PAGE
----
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Saddam has always been obsessed with building. The Pharaonic size of his enterprises--vast palaces, gigantic mosques, even the idea of an atom bomb--reflect his self-image as history's hero. He never forgets he was born in Tikrit, home nine centuries ago to the great Saladin, the Islamic victor in the Crusades. Saddam's latest Baghdad palace features columns topped with huge replicas of his own head bearing Saladin's helmet. He shaped the minarets on the grand new Mother of All Battles mosque to resemble the Scud missiles he fired at Israel during the Gulf War. These things give concrete expression--literally--to his central ambition: to be remembered and revered as the leader who restored Iraq and the Arab world generally to their rightful glory. He considers himself, says Charles Duelfer, the former deputy executive chairman of the U.N. weapons-inspection team in Iraq, "the incarnation of the destiny of the Arab people."
Like his hero Stalin, Saddam sees weapons of mass destruction as the great equalizers that give him the global position he craves. A nuke plus a long-range missile make you a world power. Deadly spores and poisonous gases make you a feared one. These are the crown jewels of his regime. He sacrificed the well-being of the Iraqi people and billions of dollars in oil revenues to keep the unconventional weapons he had before the Gulf War and to engage in an open-ended process of acquiring new ones. During the cat-and-mouse game of U.N. inspections that ended in 1998, he seemed determined to hold on to some of everything, as if to keep all options open. The weapons clearly are critical to his ambitions. But no one, perhaps not even Saddam, seems to know what he will do with them.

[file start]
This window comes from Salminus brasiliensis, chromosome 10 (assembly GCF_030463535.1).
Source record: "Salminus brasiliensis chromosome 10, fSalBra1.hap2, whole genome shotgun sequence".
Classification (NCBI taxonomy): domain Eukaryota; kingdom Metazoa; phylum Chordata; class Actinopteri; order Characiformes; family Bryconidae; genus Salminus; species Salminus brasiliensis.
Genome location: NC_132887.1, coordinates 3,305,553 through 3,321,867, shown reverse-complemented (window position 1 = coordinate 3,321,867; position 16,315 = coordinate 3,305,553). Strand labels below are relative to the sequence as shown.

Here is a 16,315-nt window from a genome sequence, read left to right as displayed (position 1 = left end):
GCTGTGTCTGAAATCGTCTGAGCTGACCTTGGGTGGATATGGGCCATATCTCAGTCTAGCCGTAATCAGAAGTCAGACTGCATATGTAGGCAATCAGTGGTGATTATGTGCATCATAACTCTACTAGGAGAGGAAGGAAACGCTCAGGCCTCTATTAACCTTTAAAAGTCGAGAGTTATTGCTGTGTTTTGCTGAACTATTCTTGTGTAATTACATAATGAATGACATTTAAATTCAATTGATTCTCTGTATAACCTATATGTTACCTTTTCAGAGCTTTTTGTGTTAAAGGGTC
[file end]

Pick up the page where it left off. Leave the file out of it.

He appears to have not so much a strategy as a concept of grandeur. He is never satisfied with what he has. He operates by opportunity more than by plan and takes devastating risks if the gambles might expand his power. He believes in the ruthless use of force. When he thought Iran was weak, he invaded. When he thought he could get away with taking Kuwait, he invaded. Such conventional warfare is probably not available to him anymore. But intimidation is just as good, maybe better. Weapons of mass destruction could help him coerce the oil-rich Gulf and other Arab states to act in his favor.
Of course, blatantly using such weapons against his greatest enemies, the U.S. and Israel, would expose him to a nuclear reprisal that would almost surely end his rule. But if he could punish either country and survive, he might do it. He has not contracted out his aggressions up to now. But he might risk supplying terrorists with his deadliest weapons if he saw a way it might redound to his power.
Meanwhile, Saddam is working hard to undercut international support for a U.S. attack on him by deploying his diplomatic weapons. He has found a rich issue to exploit in the Palestinian crisis and has made it a constant theme. His offer of $25,000 to the family of every suicide bomber and every Palestinian family made homeless by the Israeli assault last month on a refugee camp in the West Bank city of Jenin has won wide admiration at home and in the larger Arab world. He is showing muscle in the oil market with his 30-day moratorium on Iraqi oil sales to protest Israel's aggression. He has burnished his reputation as the one Arab leader who says no to Washington and stands up against Israel.